The Board of County Commissioners received an update in May of 2014 on the Concept Master Plan for a new convention center hotel and expansion of the current convention facility. Design principles include: create an iconic waterfront destination, integrate existing community assets and businesses, explore a building design that creates a sense of place, promote multi-modal transportation and encourage sustainable development. Concepts being presented incorporate months of input gathered through public workshops and community stakeholder meetings with County agencies and residents.

Since being elected in 2010, I have been working to make this issue a priority for the Broward County Commission.  Throughout my term in office, the lack of a convention center hotel and the necessary convention center expansion has cost our economy over $60 million per year and this is unacceptable.  The commission has decided that it is time to move this issue to the forefront.


Broward County is improving traffic flow through our “Green Lights Program,” to coordinate traffic signals along our major streets. We will be synchronizing the most frequently traveled roadways over the next several months according to the Green Lights Program schedule. Drivers traveling along streets where signal retiming is in effect will experience fewer delays and more green lights. When you drive at the posted speed limit, you will you pass through more continuous green lights during your trip. The primary benefit to signal coordination is to improve traffic flow and reduce delays and stops. Reducing the number of unnecessary stops along our busiest streets will minimize fuel consumption, reduce carbon emissions, reduce travel delays, reduce economic losses and improve safety.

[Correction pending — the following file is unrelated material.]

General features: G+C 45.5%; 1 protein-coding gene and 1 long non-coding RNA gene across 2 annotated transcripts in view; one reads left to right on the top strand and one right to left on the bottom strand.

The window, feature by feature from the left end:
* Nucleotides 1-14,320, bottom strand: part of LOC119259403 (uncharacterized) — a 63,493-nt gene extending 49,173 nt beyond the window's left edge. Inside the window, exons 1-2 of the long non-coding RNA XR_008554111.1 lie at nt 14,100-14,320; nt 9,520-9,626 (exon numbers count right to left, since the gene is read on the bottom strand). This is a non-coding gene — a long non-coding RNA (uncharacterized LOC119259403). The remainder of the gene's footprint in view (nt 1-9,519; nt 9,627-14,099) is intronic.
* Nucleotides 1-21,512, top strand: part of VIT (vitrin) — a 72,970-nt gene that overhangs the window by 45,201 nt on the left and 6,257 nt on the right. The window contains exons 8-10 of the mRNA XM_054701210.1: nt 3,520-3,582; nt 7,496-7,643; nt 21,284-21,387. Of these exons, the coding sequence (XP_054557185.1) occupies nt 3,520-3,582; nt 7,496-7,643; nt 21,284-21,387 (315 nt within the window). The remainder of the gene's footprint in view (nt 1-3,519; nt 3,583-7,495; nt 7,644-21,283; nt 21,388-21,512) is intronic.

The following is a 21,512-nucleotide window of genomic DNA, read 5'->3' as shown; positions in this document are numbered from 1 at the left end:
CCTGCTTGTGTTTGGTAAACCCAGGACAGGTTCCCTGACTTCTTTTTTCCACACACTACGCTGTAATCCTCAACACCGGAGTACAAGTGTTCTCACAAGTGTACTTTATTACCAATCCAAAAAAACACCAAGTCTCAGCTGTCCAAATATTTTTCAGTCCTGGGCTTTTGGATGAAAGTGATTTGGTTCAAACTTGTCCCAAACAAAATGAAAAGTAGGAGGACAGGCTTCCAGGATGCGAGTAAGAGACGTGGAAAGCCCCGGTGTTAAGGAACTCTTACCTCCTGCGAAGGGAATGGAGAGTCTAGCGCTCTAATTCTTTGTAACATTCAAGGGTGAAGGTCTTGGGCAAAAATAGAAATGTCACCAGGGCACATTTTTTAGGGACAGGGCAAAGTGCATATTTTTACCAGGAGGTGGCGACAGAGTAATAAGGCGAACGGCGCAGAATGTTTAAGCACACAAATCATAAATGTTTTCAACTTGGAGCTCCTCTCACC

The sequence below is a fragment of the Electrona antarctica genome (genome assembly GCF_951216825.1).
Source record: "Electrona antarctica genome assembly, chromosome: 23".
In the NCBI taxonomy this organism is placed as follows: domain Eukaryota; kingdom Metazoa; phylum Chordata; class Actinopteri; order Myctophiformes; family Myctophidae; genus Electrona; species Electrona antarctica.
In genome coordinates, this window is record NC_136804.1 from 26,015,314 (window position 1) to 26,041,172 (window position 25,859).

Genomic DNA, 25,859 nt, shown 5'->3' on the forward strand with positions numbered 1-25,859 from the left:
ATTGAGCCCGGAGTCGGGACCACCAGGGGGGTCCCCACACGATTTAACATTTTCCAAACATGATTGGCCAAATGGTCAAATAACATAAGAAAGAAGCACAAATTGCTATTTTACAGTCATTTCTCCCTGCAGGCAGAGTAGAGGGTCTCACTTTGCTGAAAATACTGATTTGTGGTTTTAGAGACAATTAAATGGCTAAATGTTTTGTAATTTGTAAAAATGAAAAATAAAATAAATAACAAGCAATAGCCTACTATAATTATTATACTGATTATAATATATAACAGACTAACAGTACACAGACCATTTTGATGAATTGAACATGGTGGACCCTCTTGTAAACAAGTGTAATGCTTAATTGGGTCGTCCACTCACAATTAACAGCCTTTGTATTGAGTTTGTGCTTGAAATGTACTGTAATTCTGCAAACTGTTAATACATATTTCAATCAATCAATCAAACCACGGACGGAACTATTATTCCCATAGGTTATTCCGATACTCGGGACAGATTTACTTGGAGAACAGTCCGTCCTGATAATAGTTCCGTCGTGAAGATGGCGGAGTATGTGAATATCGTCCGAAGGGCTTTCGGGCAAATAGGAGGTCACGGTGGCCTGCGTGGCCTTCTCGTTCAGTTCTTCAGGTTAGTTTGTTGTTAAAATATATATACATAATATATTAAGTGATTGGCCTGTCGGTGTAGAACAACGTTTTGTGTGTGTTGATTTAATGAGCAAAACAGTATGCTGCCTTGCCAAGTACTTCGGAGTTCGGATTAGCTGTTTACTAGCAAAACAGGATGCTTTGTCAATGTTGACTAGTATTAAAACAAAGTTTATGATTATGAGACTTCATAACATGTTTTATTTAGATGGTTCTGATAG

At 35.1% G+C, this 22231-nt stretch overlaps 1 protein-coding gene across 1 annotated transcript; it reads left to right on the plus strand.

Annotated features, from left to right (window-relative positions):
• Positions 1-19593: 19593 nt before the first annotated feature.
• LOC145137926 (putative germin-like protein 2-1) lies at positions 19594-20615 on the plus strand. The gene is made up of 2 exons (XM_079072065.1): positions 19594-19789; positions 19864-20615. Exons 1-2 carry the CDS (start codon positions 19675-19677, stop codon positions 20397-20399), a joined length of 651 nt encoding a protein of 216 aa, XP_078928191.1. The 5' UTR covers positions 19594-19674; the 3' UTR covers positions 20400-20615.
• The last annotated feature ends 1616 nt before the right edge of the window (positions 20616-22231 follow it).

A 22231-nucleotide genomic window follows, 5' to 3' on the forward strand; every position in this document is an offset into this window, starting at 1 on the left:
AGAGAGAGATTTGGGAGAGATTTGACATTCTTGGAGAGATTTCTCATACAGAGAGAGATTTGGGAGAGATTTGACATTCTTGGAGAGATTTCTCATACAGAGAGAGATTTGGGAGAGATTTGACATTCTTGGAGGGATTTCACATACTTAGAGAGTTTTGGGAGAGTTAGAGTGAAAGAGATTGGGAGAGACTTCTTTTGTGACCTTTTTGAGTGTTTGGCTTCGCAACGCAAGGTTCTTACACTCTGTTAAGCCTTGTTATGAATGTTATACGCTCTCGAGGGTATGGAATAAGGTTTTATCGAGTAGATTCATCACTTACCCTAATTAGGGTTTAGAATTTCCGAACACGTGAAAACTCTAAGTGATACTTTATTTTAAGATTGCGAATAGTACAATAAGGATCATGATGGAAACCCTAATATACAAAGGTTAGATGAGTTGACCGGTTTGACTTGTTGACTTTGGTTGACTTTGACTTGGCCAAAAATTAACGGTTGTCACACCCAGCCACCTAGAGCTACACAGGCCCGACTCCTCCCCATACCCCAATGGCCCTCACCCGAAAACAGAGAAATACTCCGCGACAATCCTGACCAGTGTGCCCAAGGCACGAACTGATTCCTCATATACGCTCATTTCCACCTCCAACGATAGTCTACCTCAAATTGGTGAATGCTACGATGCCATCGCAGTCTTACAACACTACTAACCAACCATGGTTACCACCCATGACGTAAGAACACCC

Throughout District 4, the Green Lights Program has been in effect and the timing has been completed for the US1 Corridor from downtown to Hillsboro Boulevard, as well as many other main arteries throughout Broward County.


One should not go into public service to get rich or to benefit financially from elected office. As a candidate for reelection and your commissioner, it is my pledge to you that I will never abuse the trust you have placed in me. Not one campaign donation or one dollar of taxpayer money will be spent without rigorous oversight and scrutiny by my office. The hard-earned money of each and every Broward taxpayer should be cared for and used productively – not as a way to line your personal coffers.